2-0 after 23 minutes, and Derby were utterly flattened. The atmosphere in the ground, not great to begin with, was utterly silent. Apart from us. We declared ourselves to be a Barmby Army, made lurid suggestions regarding Nigel Pearson’s preferred means of private relaxation, rejoiced in Nick Barmby being “one of our own” and cooed over the quality of the football.
For quality it was. The goals had come perhaps a little against the run of play, yet they were ruthlessly executed and established a platform for one of the best passing displays of the last few years. Derby were simply left reeling by it. Additional chances were few in number: Mclean screwed a shot wide, and Fryatt was narrowly beaten to a defences-splitting by Fielding alertly racing from his line. Derby’s contribution? Nothing.
Rosenior picked up the first yellow card of the afternoon after a foul on the right – Mr Deadman explained it by pointing to the several different areas of the pitch in which he’d wrongly given fouls against the City right-back, as though highlighting his previous errors somehow justified his latest one. As the half drew to a close, suddenly Derby came into the game a little. A goal just before half-time could have completely changed the afternoon, and they nearly got it – a corner from the right saw a Ram head the ball up in the air close to the penalty spot. Maguire executed an outstanding bicycle kick that Gulácsi and Chester jointly repelled.
City made it through to the half with no further scares, or opportunities to add a third. The concourses were purring with satisfaction and the air was thick with admiring sentiments about our new manager, yet when the second half started it was an oddly quiet affair, even the City fans falling quiet for the first time that afternoon. Perhaps we were expecting Derby to tear into us, or perhaps the realisation that Justin Whittle was among us had awed everyone into reverent silence. Derby tried to make things happen, but a wall of amber frustrated them at every turn and Gulácsi was a virtual spectator.
Mr Deadman was rather more involved though, waving yellow at Evans and Chester. Probably right, those two. For their part, City sailed through what could have been a testing opening to the half, and proceeded to put on a real show for us. Football’s a beautiful game when played well, and the passing, movement, control and enthusiasm had us sighing with dreamy delight.
Shortly after the hour and after the particularly lengthy spell of possession alluded to above, City introduced a different shadow for Derby to chase when Stewart was withdrawn to a tumultuous ovation, with Robbie Brady his replacement. An expected move, with Stewart understandably tiring after being out for so long.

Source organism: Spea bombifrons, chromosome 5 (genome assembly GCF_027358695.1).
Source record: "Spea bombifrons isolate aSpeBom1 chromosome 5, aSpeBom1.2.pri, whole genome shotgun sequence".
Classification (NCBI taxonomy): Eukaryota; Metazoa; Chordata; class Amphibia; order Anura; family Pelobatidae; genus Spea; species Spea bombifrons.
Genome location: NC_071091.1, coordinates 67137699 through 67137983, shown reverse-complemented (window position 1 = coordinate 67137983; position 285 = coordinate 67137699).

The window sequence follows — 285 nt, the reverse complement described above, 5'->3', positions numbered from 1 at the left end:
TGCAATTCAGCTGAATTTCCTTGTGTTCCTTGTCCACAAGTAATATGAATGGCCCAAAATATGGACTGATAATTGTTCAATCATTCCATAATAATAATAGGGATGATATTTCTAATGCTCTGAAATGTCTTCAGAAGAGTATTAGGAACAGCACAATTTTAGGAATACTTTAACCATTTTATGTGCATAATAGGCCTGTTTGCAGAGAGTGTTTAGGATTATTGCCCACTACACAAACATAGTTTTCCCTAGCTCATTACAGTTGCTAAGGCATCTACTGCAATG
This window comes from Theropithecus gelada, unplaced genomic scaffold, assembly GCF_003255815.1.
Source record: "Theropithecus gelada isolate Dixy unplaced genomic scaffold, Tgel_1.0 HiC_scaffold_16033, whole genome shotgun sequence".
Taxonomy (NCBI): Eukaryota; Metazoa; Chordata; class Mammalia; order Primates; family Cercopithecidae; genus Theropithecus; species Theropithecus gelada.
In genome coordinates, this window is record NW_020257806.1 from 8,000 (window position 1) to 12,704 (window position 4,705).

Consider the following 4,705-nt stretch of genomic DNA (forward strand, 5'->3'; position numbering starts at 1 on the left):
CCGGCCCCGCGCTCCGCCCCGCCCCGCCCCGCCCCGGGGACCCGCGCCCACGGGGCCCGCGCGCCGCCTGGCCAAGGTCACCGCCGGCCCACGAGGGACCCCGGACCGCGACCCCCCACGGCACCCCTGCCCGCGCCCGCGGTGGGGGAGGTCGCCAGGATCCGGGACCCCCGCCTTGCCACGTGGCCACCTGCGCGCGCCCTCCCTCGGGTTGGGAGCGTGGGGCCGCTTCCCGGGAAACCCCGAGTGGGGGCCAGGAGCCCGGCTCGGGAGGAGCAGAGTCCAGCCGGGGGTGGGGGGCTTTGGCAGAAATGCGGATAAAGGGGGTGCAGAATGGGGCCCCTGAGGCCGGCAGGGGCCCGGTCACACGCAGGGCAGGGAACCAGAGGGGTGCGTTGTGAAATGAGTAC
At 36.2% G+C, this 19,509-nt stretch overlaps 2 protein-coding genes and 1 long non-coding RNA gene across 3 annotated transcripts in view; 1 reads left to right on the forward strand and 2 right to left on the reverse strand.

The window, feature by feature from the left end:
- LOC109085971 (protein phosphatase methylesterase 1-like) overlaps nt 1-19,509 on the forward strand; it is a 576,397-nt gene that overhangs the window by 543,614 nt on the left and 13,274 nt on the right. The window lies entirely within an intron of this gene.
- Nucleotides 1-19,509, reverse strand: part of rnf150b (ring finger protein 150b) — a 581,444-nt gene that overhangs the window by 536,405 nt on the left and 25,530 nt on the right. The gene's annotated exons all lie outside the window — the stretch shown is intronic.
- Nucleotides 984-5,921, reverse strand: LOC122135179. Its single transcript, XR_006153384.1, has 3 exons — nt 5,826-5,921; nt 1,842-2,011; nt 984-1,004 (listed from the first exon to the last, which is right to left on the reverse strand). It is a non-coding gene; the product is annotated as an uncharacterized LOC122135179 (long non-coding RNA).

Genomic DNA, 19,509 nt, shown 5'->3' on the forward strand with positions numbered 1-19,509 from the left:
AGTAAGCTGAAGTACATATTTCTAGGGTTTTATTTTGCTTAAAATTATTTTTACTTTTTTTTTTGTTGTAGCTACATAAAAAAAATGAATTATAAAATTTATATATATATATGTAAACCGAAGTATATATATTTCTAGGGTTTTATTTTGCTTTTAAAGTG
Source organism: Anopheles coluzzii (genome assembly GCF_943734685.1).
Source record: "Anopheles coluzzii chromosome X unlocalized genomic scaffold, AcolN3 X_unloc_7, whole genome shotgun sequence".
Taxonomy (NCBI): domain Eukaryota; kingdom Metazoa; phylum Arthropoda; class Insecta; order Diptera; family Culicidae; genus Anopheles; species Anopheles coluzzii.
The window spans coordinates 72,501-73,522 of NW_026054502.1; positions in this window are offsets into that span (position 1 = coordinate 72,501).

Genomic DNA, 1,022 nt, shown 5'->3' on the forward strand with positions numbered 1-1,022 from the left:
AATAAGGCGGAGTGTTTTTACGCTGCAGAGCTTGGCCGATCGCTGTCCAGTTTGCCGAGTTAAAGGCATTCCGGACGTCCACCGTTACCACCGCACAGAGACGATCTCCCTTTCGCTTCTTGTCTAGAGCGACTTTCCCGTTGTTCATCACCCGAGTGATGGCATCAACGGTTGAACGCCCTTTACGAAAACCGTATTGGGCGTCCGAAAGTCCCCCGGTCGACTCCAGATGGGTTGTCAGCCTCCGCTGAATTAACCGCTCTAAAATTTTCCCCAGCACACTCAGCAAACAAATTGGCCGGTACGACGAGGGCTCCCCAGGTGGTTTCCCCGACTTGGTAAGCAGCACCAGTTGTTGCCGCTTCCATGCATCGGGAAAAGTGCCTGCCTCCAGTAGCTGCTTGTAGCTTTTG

Brady nearly added a third when he cut in from right hand side and walloped a left-footed shot that Fielding could only parry – luckily for him it didn’t drop to anyone in amber. With twenty minutes left Mclean picked up his fifth caution of the season and easily the harshest of the lot when he attempted a shot at a ball that’d broken loose – a Derby player had got there first and Mclean caught him, yet the suspension-inducing booking just didn’t seem fair.
On we went. Derby had given up by this stage, whereas we didn’t want the game to ever end, so attractive was the football. Fryatt sent a header just wide from a Brady set-piece, Mclean lashed one wide – chances were sporadic, but were still solely the preserve of the Tigers. Cairney replaced the magnificent McKenna, who’d earlier received our fifth yellow card of the afternoon, the referee decided to add only four minutes, we partied and bounced through them all as Pride Park emptied at a startling rate, and the points were ours.
The players embraced and soaked up the roars of acclaim when they came over at full-time, but easily the most deafening cheer was reserved for Nick Barmby, which must have been audible back in Hull.
So, we’re back on track then? Hopefully. The departure of Nigel Pearson may yet come back to trouble us. At the very least, it seems likely to have the effect of adding Leicester to our list of promotion rivals. Nick Barmby’s mettle will have stiffer tests than that offered by a supine Derby. However, he commands the unquestioning adoration of the City fans and evidently has dressing room behind him, two useful ingredients for success.
We’re sixth again, meaning a crack at promotion is very much still on. Could this work? Might the Hull-born hero take his club all the way? Football sometimes does let dreams come true.